Port of Namibe held back by lack of infrastructure

Dec 27, 2003
Author: P&S


The commercial port quay at the port of Namibe in southern Angola remains in a dilapidated condition and in need of urgent rehabilitation by the central government.

This was said at the annual year-end ceremony held in the port, reports the Angola Press Agency in Luanda. The port operator’s press officer, Bento da Paixão is quoted saying that budgeted targets were achieved as a result of poor port infrastructure and because port tariffs went unrevised.

Between January and December 2003 Namibe port handled a total of 292,106 tonnes of cargo, earning in the process USD 4.3 million.

The port of Namibe was originally known as Moçamedes and was redeveloped with deepwater facilities in the early 1950s to facilitate the export of high-grade iron ore from the mines at Casinga, for which a railway branch was developed at Dongo off the main line to Menongue. This branch was completed in 1967. At the port iron ore was loaded onto ships at Sacomar, some 10km from the commercial (general cargo) quay.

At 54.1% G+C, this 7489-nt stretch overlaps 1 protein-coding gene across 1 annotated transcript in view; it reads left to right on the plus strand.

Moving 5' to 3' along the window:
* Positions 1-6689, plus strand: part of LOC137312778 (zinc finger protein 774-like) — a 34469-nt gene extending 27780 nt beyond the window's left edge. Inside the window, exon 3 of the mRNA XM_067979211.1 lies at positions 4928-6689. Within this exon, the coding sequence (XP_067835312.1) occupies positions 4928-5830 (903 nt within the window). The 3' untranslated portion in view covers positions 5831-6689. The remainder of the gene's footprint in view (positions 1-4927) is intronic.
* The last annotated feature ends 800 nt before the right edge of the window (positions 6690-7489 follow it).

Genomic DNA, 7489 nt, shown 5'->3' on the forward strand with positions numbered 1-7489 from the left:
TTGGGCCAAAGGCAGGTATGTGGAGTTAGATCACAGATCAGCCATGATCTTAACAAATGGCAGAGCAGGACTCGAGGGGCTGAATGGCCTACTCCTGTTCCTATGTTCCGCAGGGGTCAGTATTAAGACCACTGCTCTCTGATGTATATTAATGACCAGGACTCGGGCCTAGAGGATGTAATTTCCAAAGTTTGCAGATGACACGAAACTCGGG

Building of the mainline railway known as CFM (Caminho de Ferro de Moçamedes) began back in 1905 and was gradually extended eastward into the interior as finances became available, reaching Lubango (then known as Sa da Bandeira) in 1923.

The line was originally built to a narrow gauge of 600mm gauge using the lightest construction methods, but with the development of the iron ore mines at Casinga in the early 1950s this was broadened to Cape gauge (1067mm) and strengthened in addition to extending it to Serpa Pinto (now Menongue) deep in Angola’s southern hinterland. The Casinga branch was completed in 1967.

The mines closed in the mid 1970s during the hostilities in southern Angola and prior to this the port was reported handling bulk ships of 200,000-dwt with an annual throughout of 6.4 million tonnes in 1973, of which nearly 98 percent came from iron ore.



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